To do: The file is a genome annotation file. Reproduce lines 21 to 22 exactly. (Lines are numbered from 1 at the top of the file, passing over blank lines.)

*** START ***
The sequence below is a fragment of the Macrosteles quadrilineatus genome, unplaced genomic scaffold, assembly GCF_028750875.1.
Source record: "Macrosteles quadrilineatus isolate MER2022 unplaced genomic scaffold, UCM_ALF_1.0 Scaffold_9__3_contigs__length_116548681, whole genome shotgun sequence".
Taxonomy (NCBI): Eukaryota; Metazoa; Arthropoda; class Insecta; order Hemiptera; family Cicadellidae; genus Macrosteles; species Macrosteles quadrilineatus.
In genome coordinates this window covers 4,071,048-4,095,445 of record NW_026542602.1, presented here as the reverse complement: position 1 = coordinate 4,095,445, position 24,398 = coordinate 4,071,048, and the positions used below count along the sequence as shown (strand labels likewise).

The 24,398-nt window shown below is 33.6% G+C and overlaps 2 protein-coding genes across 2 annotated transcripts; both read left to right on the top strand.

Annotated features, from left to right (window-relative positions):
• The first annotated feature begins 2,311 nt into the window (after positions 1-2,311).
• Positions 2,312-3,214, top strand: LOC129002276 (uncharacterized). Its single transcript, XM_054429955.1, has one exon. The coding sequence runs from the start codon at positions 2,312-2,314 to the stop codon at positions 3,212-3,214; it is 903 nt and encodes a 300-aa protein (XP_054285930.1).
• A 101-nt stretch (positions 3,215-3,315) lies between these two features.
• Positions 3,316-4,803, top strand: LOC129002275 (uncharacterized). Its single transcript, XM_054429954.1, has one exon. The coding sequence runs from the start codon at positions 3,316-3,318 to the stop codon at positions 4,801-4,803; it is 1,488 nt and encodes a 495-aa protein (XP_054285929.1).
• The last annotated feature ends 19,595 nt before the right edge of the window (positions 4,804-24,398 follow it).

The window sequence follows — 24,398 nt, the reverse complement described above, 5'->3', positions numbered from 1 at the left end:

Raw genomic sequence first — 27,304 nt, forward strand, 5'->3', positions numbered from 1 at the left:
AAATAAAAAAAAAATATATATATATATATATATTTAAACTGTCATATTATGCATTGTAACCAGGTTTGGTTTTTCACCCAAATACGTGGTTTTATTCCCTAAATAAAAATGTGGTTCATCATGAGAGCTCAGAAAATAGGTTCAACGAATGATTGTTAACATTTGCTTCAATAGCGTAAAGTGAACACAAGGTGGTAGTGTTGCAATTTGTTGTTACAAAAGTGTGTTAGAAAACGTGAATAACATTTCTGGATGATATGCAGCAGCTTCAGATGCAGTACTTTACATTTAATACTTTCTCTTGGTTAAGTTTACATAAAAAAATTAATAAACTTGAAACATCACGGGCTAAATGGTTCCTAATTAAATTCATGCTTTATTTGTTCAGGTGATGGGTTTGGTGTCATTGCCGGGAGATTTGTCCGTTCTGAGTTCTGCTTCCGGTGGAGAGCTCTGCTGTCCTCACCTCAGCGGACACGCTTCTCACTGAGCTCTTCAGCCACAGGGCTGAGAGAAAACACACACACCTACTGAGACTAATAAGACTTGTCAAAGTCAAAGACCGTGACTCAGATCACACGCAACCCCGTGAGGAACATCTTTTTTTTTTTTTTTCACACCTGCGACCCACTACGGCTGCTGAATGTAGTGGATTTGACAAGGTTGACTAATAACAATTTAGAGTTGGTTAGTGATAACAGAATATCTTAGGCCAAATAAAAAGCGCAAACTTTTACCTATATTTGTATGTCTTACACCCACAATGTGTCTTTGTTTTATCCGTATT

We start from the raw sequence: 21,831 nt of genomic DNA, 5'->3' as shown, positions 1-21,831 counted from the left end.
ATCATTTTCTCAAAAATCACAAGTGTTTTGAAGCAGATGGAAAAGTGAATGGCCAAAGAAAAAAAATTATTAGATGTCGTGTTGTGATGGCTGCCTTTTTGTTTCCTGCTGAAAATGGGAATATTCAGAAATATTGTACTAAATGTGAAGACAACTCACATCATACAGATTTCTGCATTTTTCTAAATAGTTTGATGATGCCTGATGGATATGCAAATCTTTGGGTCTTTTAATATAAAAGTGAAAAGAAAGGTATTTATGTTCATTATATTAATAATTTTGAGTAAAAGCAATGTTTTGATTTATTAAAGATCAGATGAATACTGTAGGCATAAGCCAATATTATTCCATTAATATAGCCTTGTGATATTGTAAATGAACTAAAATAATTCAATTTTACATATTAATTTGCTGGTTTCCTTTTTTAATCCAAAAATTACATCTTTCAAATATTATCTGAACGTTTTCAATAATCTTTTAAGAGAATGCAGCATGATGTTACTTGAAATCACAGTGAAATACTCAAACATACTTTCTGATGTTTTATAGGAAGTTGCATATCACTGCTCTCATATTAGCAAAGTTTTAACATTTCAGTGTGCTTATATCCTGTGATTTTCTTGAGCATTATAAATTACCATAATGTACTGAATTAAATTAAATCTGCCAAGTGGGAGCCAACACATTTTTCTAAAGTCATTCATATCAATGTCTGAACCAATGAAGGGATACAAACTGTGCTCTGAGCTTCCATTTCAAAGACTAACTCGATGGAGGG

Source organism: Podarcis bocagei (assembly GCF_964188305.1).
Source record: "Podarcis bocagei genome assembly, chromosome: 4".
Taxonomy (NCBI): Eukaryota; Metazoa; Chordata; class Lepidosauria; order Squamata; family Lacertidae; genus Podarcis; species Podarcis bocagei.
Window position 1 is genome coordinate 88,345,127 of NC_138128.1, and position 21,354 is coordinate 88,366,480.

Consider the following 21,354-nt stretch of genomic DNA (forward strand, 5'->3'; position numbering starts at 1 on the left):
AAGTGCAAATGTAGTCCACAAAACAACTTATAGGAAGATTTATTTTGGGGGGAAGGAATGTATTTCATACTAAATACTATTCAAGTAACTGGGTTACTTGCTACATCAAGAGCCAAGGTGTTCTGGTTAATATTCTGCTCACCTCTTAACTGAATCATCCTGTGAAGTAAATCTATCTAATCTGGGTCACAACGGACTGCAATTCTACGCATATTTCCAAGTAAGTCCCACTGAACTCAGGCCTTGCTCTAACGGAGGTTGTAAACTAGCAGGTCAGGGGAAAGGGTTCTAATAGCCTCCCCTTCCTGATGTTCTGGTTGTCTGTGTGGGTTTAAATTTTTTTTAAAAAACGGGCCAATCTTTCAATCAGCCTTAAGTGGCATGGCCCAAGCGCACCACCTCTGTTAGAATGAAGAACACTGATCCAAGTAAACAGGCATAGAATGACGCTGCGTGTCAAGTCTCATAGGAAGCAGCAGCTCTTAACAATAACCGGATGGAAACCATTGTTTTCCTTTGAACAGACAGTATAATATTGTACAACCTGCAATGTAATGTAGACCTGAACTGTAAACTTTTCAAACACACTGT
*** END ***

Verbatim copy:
Consider the following 21,354-nt stretch of genomic DNA (forward strand, 5'->3'; position numbering starts at 1 on the left):
AAGTGCAAATGTAGTCCACAAAACAACTTATAGGAAGATTTATTTTGGGGGGAAGGAATGTATTTCATACTAAATACTATTCAAGTAACTGGGTTACTTGCTACATCAAGAGCCAAGGTGTTCTGGTTAATATTCTGCTCACCTCTTAACTGAATCATCCTGTGAAGTAAATCTATCTAATCTGGGTCACAACGGACTGCAATTCTACGCATATTTCCAAGTAAGTCCCACTGAACTCAGGCCTTGCTCTAACGGAGGTTGTAAACTAGCAGGTCAGGGGAAAGGGTTCTAATAGCCTCCCCTTCCTGATGTTCTGGTTGTCTGTGTGGGTTTAAATTTTTTTTAAAAAACGGGCCAATCTTTCAATCAGCCTTAAGTGGCATGGCCCAAGCGCACCACCTCTGTTAGAATGAAGAACACTGATCCAAGTAAACAGGCATAGAATGACGCTGCGTGTCAAGTCTCATAGGAAGCAGCAGCTCTTAACAATAACCGGATGGAAACCATTGTTTTCCTTTGAACAGACAGTATAATATTGTACAACCTGCAATGTAATGTAGACCTGAACTGTAAACTTTTCAAACACACTGT